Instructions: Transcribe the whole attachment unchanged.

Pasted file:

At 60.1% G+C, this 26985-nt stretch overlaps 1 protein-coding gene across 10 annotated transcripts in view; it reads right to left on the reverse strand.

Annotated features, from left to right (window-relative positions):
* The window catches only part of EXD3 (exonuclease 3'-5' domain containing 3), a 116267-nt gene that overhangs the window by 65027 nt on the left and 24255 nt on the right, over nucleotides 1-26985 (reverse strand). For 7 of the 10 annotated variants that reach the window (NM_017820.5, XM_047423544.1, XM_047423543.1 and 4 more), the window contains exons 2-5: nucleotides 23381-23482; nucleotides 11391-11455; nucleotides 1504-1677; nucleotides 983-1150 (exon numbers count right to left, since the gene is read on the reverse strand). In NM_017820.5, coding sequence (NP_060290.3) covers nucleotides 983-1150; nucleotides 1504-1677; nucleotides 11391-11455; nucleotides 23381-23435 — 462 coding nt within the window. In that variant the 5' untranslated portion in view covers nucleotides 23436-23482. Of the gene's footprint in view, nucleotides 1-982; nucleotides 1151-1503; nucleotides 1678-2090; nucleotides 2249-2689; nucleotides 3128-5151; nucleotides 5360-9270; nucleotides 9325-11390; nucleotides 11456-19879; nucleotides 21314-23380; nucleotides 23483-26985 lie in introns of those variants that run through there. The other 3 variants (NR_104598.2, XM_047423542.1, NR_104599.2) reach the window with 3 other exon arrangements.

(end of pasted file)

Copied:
At 60.1% G+C, this 26985-nt stretch overlaps 1 protein-coding gene across 10 annotated transcripts in view; it reads right to left on the reverse strand.

Annotated features, from left to right (window-relative positions):
* The window catches only part of EXD3 (exonuclease 3'-5' domain containing 3), a 116267-nt gene that overhangs the window by 65027 nt on the left and 24255 nt on the right, over nucleotides 1-26985 (reverse strand). For 7 of the 10 annotated variants that reach the window (NM_017820.5, XM_047423544.1, XM_047423543.1 and 4 more), the window contains exons 2-5: nucleotides 23381-23482; nucleotides 11391-11455; nucleotides 1504-1677; nucleotides 983-1150 (exon numbers count right to left, since the gene is read on the reverse strand). In NM_017820.5, coding sequence (NP_060290.3) covers nucleotides 983-1150; nucleotides 1504-1677; nucleotides 11391-11455; nucleotides 23381-23435 — 462 coding nt within the window. In that variant the 5' untranslated portion in view covers nucleotides 23436-23482. Of the gene's footprint in view, nucleotides 1-982; nucleotides 1151-1503; nucleotides 1678-2090; nucleotides 2249-2689; nucleotides 3128-5151; nucleotides 5360-9270; nucleotides 9325-11390; nucleotides 11456-19879; nucleotides 21314-23380; nucleotides 23483-26985 lie in introns of those variants that run through there. The other 3 variants (NR_104598.2, XM_047423542.1, NR_104599.2) reach the window with 3 other exon arrangements.